It is busy in the tiny little pantry with a table groaning under the weight of fresh seafood, bottles of condiments and spices, makeshift containers, one toaster oven and a hotplate. Lord, the smells in the room! What antiseptic smell? If hospitals smelled like that all the time, I might have less of a problem with them. People kept coming in and out of the pantry enticed by the glorious aroma of fresh seafood cooking under the loving hands of a passionate food-lover.
Ser ruled the space like an Asian Nigella Lawson. There was an uncanny resemblance. Ser was casually focused, retained her grace under pressure, was seen licking her fingers and spoons many times, her eyes sparkling from behind her beautiful waterfall of hair, all smiles and gentle, infectious humour and was just haphazardly charming and comfortable while cooking up six seafood dishes.
Yes, people, there were six humongous dishes. All cooked on a little hotplate, an equally little toaster oven and one turbo broiler. The microwave oven was hardly touched. And it only took her about 3 hours from the time they arrived in the hospital. Amazing.
What’s even more amazing is that it all tasted incredibly delicious. There was a spicy chilli clam dish that was redolent with wine and garlic; a wonderful preparation of the plumpest prawns in spicy chilli broth and its counterpart in dryer garlic and butter sauce. Too delicious for words. The only fly in the ointment was the lobster which took an incredibly long time to cook in the turbo broiler, prompting me to call it the Lobster That Would Not Die. I know seafood affects me in strange ways ... supreme corniness being one of them.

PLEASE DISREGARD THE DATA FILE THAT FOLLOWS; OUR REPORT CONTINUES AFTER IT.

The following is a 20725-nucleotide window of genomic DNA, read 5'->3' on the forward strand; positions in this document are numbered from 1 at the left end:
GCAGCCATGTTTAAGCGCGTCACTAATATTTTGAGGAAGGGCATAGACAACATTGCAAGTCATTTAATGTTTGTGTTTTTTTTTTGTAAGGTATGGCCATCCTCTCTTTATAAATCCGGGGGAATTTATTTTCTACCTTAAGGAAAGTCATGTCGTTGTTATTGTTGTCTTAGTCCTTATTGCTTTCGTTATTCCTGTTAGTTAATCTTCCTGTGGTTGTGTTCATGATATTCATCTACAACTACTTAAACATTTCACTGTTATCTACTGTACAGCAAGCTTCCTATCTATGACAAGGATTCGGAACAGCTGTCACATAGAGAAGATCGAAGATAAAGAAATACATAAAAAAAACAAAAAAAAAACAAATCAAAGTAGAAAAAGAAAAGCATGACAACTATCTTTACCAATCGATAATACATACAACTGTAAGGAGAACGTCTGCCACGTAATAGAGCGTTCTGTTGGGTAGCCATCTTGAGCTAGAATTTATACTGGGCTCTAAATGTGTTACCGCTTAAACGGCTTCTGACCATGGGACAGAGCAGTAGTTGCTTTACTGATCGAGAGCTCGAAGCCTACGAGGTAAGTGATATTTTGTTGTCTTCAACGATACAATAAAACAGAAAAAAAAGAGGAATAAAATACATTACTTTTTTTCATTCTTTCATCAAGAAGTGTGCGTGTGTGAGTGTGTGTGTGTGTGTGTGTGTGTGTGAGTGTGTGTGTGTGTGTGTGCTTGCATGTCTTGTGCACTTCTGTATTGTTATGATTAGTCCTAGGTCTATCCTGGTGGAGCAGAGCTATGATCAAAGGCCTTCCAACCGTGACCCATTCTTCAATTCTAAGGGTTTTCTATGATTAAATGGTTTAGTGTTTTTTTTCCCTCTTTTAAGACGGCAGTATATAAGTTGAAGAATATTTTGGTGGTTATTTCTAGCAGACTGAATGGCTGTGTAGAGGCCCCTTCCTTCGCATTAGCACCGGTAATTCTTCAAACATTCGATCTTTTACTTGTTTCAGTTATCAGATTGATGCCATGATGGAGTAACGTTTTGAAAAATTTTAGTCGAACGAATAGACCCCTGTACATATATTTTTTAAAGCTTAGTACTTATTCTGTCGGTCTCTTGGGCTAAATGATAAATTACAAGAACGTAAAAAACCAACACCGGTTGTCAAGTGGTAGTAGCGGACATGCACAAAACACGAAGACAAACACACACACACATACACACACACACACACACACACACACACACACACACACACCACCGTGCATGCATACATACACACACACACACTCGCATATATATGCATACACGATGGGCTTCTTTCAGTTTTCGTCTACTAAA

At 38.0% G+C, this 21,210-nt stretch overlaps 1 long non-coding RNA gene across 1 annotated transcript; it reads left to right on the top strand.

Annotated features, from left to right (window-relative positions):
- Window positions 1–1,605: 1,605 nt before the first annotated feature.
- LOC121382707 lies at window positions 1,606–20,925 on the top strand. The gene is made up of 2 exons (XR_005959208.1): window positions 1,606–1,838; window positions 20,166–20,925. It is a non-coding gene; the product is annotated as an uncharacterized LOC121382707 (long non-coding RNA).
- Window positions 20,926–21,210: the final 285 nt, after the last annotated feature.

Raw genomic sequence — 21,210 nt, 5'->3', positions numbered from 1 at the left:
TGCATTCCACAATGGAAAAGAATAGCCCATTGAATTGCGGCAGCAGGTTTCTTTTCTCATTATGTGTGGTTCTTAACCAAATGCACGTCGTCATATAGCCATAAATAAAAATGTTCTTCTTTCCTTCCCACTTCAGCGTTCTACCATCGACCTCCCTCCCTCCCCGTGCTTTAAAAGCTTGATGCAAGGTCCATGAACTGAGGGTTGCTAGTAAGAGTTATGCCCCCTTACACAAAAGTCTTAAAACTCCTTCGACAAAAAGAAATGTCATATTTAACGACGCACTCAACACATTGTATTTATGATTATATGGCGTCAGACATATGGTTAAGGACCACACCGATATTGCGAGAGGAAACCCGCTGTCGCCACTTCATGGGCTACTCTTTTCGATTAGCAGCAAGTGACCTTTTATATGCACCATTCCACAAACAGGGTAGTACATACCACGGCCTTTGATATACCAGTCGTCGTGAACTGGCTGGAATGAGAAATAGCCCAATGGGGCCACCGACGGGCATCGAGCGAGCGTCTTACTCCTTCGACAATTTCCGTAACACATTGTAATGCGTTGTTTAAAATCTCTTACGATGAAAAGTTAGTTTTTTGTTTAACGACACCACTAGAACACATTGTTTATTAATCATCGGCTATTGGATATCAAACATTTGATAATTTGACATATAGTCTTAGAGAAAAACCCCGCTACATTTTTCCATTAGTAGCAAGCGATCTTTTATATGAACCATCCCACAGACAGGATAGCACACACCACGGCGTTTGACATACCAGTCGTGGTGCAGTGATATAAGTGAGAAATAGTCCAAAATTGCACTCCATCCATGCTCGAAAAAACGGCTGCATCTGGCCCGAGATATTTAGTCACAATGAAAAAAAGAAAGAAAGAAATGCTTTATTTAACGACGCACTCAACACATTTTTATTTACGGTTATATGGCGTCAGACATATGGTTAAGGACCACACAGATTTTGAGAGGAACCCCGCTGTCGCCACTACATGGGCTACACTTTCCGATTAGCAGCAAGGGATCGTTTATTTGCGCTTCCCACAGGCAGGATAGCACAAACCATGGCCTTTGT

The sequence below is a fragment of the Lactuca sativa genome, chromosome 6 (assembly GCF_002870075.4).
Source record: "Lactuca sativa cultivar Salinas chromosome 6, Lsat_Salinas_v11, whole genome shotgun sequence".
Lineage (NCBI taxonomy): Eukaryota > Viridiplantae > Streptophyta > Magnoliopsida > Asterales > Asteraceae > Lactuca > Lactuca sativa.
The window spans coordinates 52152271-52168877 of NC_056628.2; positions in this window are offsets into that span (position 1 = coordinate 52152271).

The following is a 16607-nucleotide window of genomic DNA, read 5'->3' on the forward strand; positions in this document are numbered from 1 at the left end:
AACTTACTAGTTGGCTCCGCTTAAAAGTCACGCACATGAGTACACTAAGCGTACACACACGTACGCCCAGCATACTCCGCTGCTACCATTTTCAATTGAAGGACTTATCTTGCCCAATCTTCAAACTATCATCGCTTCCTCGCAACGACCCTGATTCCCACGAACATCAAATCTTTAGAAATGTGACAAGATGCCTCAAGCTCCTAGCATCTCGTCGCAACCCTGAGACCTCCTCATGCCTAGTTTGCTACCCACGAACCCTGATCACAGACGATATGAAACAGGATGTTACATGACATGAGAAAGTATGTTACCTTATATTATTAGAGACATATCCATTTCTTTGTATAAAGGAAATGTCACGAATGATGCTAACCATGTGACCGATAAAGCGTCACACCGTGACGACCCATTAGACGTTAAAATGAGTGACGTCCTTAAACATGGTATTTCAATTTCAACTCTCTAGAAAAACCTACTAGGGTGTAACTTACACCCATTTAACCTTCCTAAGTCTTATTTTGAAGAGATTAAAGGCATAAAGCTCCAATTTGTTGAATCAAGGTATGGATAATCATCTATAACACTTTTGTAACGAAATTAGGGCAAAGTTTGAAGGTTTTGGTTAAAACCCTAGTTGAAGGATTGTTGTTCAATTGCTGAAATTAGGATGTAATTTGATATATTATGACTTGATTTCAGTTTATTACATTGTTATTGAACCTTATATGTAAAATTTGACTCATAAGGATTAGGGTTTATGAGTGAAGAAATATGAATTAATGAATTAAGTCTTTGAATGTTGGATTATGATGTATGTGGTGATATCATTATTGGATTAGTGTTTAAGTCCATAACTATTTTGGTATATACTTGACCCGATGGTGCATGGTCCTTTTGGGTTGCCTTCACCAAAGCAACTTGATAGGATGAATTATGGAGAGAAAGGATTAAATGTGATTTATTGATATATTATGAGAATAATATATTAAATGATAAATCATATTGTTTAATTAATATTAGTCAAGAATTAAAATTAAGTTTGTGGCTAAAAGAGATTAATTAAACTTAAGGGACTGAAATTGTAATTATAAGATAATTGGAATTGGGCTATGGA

The crowning jewel in Poseidon’s bounty was the Sri Lankan crabs. These massive babies were cooked in an unusual sauce made of mashed salted egg yolks, turmeric, wine, garlic and spices. It was utterly delicious and there was much smacking of lips, cracking of shells and sucking of juices in the conference room.
I shan’t wax lyrical anymore but let the pictures speak for themselves. I’d like to thank Ser for her selfless and wonderful gift of cooking such a grand feast and inviting me; the hospital for once changing my dire opinion of hospitals in general; the other doctors and housemen who proved to be great fun and sports; my father, my mother, my … oh, sorry, having a Cuba Gooding Jr moment there.
Dude, save some for me!
I'll think about it
Fine, be like that ...
Just like surgery
After that huge feast, Ser, Charmaine, her mum and I went to a quiet little café to rest our swollen bellies and sated taste buds with some coffee and conversation. The coffee was a wonderful end to a lovely feast, with the swirling creams and chocolatey bittersweetness. I was one deliriously happy camper. I feasted in the place of my nightmares but it turned out to be fabulous afternoon of scrumptious food, great company and lovely memories. I cannot think of a better way to spend a day.
But I am still not a fan of hospitals.